Let’s talk about your savings account. Not your retirement account, your savings account. The amount of cash you have on hand right now – your emergency fund, your six to nine months of monthly expenses in the event that something unexpected should happen.
How many of you even want to think about that number because it’s too small or even a big fat zero.
Take a minute to write own the amount of your savings. Even if it is zero, write it down. Take a couple of deep breaths and sit with that number for a minute.
How does it make you feel? What are the two main emotions that you feel as you look at that number?
What is running through your mind? What are you saying to yourself as you look at that number?
Does thinking about the amount in your savings remind you of something that happened in the past that involved great loss, disappointment or a feeling of losing safety and security?
Look at the amount and finish this sentence, “This means I’m a ___________________.”
If you’re like a lot of people, that exercise just made you feel sick. For most people, the dominant emotions associated with their savings account are fear and shame.. These emotions are rooted in a past event, usually in childhood, that caused you to feel unsafe. Sometimes the event is directly associated with money, sometimes it’s not. Regardless, your mind and body have subconsciously tied the event and the feelings associated with it to saving money. Now, whenever you look at your savings account or try to save money, your body starts feeling those same feelings of fear and shame and your mind starts running those toxic thoughts like a soundtrack. This is called the mind-body-money connection. If you have a negative one, your relationship with your savings account is going to be rocky.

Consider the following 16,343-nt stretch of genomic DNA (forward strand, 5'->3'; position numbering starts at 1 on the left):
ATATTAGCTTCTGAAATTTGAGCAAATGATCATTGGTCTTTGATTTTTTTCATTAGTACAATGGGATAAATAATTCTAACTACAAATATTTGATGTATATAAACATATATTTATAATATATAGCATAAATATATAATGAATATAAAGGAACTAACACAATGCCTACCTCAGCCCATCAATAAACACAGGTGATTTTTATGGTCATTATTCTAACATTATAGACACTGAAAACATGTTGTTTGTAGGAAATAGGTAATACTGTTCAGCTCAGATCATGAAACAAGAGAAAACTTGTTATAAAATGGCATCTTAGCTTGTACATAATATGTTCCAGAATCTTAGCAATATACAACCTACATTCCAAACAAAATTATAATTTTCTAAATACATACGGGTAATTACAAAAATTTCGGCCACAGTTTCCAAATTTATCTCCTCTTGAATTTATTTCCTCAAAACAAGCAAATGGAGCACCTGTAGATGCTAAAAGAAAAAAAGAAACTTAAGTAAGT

To beef up your savings account, you have to clear those past negative associations and allow positivity to permeate. The energy of a healthy, growing savings account is that of safety, restoration and replenishment. In our society, the amount you have saved usually dictates how much freedom you have to take care of you. If you have meager savings, you generally feel trapped in your job, like you don’t have the option to quit, take time off, or sometimes even stick up for yourself if negative situations with your superiors arise.
Most people direct a lot of emotion and attention to their money, or lack of it. In addition, there is a lot written about safety, some people call it an illusion. The truth is, that safety is a feeling. The truth is you can allow that feeling to first exist and then take hold and then expand in your life. As you cultivate this feeling and allow it to grow, your savings account will expand and grow.